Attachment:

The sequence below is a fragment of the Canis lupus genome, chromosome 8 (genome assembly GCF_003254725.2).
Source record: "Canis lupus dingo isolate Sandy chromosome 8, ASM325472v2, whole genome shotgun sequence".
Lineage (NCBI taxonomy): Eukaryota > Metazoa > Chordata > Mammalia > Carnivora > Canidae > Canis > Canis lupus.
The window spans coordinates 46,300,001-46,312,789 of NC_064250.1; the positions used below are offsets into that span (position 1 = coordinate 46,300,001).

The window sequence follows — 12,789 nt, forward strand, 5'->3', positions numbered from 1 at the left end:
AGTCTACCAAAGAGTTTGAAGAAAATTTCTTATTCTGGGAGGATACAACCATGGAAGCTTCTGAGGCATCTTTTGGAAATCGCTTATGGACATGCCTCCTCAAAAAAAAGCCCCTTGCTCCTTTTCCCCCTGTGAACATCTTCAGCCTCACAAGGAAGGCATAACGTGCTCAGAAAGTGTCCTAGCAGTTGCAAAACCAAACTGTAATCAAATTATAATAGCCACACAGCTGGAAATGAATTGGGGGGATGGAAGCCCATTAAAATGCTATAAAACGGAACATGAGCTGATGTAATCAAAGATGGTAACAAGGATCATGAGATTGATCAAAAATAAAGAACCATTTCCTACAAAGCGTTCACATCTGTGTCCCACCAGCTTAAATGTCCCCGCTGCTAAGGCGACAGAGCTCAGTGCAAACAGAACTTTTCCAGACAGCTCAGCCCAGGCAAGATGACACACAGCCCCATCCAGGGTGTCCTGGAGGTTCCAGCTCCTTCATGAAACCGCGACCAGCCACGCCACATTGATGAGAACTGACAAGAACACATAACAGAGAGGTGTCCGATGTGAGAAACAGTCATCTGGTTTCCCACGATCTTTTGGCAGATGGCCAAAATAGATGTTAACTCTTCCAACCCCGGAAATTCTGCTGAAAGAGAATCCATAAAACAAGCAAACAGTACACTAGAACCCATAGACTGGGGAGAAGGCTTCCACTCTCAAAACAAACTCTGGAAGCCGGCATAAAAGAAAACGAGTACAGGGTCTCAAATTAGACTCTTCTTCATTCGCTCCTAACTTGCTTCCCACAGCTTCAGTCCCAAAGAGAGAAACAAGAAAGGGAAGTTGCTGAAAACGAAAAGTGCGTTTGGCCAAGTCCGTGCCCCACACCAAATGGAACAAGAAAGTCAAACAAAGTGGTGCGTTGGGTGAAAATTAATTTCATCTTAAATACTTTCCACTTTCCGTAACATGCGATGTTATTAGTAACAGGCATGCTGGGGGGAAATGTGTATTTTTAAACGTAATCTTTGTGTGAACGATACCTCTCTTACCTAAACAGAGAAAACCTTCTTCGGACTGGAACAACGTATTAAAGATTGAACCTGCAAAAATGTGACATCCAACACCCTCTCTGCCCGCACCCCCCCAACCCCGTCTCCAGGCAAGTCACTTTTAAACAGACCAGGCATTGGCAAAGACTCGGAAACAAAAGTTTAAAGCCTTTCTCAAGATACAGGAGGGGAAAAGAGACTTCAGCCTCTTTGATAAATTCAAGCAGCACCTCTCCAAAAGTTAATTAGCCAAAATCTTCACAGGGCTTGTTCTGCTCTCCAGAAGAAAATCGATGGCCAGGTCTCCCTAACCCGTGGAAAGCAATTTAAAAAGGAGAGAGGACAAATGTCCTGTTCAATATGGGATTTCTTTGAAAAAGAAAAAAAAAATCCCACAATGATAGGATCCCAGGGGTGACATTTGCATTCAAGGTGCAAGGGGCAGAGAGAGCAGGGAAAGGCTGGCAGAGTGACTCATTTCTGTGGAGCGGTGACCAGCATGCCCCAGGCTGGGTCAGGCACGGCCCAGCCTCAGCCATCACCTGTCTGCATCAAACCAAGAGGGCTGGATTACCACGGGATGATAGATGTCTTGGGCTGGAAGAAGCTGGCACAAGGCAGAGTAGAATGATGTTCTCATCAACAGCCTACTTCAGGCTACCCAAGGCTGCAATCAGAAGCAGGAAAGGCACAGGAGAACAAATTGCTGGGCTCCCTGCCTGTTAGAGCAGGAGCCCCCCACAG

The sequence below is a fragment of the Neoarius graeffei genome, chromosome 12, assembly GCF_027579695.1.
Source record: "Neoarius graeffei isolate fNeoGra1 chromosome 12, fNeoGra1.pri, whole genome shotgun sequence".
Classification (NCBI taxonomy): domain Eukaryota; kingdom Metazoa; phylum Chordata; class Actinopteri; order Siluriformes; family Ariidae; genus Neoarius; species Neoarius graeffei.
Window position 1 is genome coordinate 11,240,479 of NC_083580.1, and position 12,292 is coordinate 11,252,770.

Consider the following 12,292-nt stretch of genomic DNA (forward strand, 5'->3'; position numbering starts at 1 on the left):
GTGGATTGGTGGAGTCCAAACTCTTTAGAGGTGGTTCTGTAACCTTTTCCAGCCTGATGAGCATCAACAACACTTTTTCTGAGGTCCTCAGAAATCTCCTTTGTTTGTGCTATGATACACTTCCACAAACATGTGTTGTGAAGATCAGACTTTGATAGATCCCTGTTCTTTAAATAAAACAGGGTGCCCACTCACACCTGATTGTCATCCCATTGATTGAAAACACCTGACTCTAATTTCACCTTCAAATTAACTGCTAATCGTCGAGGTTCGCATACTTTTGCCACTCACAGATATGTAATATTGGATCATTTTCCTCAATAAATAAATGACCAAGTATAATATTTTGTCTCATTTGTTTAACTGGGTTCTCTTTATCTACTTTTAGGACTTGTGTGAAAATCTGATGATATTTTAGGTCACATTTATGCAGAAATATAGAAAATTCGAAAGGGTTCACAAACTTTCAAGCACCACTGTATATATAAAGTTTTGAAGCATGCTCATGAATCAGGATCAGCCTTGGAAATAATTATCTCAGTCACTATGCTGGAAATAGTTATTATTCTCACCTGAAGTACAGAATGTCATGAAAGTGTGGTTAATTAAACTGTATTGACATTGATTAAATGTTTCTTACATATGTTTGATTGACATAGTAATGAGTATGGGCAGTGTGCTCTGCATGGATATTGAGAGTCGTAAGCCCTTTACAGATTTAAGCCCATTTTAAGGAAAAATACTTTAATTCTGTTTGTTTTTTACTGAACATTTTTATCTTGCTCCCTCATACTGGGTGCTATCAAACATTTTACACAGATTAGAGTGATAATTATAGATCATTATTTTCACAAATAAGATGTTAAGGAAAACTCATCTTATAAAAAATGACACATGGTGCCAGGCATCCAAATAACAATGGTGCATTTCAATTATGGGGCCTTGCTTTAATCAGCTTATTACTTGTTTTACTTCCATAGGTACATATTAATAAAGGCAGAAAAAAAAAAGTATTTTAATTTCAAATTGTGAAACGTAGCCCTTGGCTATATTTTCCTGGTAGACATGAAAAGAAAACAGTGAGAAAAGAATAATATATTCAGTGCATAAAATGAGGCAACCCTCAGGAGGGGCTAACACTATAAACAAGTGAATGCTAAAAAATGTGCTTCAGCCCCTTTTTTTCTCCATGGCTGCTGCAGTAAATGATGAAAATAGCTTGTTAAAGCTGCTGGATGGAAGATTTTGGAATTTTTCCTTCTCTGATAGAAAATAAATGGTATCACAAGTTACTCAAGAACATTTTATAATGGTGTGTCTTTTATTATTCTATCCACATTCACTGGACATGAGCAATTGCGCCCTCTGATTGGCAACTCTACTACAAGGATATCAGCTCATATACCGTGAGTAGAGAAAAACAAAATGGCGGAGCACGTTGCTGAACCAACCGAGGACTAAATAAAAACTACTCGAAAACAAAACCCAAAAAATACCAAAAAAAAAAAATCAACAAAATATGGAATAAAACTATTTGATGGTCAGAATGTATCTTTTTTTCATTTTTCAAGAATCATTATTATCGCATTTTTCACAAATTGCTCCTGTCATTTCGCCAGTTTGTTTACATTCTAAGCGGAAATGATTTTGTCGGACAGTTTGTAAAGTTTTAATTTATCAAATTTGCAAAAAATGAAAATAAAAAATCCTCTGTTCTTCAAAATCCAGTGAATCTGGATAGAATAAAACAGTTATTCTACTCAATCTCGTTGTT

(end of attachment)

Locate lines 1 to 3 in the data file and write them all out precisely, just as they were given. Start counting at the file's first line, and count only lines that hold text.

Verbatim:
The sequence below is a fragment of the Canis lupus genome, chromosome 8 (genome assembly GCF_003254725.2).
Source record: "Canis lupus dingo isolate Sandy chromosome 8, ASM325472v2, whole genome shotgun sequence".
Lineage (NCBI taxonomy): Eukaryota > Metazoa > Chordata > Mammalia > Carnivora > Canidae > Canis > Canis lupus.